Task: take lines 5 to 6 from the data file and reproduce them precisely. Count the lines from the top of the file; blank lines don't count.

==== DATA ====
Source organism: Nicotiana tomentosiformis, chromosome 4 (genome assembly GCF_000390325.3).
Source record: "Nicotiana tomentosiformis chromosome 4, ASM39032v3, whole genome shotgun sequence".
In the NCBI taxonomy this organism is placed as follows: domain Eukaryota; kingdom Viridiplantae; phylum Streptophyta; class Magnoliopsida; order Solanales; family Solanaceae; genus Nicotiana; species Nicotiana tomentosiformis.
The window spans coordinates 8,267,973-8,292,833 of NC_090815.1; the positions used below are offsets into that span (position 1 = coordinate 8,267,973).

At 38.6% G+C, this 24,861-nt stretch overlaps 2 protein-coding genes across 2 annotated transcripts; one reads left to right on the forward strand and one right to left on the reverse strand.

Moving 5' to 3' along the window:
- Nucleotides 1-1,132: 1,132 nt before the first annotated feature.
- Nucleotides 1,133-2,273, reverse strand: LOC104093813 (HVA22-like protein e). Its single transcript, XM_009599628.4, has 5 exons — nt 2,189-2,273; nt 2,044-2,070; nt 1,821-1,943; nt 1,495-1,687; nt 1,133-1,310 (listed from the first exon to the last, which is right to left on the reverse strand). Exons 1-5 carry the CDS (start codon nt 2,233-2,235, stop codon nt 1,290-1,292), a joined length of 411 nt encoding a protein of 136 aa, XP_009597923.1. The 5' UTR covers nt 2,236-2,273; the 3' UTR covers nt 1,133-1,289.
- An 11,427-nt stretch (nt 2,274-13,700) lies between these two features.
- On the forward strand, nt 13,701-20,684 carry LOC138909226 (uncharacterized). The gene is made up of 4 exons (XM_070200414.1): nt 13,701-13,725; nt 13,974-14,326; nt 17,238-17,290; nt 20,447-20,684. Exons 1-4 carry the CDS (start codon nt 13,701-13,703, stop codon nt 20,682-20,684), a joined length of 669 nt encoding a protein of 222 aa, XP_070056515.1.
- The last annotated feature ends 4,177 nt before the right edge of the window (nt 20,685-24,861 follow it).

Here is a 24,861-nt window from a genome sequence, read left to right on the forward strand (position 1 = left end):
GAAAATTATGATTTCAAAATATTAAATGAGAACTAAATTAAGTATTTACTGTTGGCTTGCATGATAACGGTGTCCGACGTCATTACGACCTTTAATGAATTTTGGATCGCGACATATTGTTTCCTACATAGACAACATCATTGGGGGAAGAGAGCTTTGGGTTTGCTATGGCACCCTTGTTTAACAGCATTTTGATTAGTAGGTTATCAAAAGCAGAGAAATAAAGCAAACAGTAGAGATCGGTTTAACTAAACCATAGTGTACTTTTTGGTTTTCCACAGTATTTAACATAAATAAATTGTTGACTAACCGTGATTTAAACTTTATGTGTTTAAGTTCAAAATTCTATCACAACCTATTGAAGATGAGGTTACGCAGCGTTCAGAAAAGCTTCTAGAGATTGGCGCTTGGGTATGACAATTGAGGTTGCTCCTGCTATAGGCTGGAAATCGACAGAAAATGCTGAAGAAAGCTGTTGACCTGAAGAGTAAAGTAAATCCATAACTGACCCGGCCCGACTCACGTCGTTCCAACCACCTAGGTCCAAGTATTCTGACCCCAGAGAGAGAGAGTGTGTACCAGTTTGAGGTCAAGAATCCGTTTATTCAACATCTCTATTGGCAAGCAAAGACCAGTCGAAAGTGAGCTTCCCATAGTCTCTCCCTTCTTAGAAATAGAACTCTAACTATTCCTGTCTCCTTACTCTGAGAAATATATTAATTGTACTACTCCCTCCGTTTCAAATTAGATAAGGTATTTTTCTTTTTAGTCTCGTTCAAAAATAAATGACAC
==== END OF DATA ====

At 38.6% G+C, this 24,861-nt stretch overlaps 2 protein-coding genes across 2 annotated transcripts; one reads left to right on the forward strand and one right to left on the reverse strand.

Moving 5' to 3' along the window: